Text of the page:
Thursday, October 10, 2013

A Poem To Take The Mind Off The Crazy


Wedding Cake

Once on a plane
a woman asked me to hold her baby
and disappeared.
I figured it was safe,
our being on a plane and all.
How far could she go?

She returned one hour later
having changed her clothes
and washed her hair.
I didn't recognize her.

By this time the baby
and I had examined
each other's necks.
We had cried a little.
I had a silver bracelet
and a watch.
Gold studs glittered
in the baby's ears.
She wore a tiny white dress
leafed with layers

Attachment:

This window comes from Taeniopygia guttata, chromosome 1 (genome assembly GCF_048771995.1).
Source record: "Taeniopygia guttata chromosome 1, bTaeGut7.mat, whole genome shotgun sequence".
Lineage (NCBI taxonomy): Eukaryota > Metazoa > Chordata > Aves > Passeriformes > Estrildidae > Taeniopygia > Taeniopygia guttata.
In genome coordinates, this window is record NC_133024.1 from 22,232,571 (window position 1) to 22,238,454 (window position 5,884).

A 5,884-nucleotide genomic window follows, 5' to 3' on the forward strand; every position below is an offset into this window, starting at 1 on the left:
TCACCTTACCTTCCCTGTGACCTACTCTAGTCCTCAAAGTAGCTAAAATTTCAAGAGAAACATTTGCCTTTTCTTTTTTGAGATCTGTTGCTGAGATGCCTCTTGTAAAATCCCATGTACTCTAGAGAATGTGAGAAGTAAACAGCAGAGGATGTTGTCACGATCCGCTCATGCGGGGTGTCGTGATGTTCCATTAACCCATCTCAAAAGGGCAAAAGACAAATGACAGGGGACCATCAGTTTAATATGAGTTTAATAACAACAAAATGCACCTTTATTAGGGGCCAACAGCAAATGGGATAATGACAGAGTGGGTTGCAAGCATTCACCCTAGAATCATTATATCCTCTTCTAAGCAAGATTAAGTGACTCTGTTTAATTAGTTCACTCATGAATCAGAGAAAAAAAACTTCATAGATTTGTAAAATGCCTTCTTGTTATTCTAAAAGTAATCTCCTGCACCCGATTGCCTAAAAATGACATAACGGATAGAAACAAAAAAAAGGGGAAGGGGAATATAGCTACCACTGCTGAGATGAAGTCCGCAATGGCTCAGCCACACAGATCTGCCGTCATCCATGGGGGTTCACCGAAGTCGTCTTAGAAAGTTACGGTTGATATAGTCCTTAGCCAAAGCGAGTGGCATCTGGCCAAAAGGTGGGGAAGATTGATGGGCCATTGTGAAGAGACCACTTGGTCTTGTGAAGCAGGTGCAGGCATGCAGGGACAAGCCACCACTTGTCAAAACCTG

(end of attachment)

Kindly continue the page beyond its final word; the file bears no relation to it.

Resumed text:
like a wedding cake.

I did not want
to give her back.

The baby's curls coiled tightly
against her scalp,
another alphabet.
I read new new new.
My mother gets tired.
I'll chew your hand.

The baby left my skirt crumpled,
my lap aching.
Now I'm her secret guardian,
the little nub of dream
that rises slightly
but won't come clear.

As she grows,
as she feels ill at ease,
I'll bob my knee.

What will she forget?
Whom will she marry?
He'd better check with me.
I'll say once she flew
dressed like a cake
between two doilies of cloud.
She could slip the card into a pocket,
pull it out.
Already she knew the small finger
was funnier than the whole arm.

Naomi Shihab Nye

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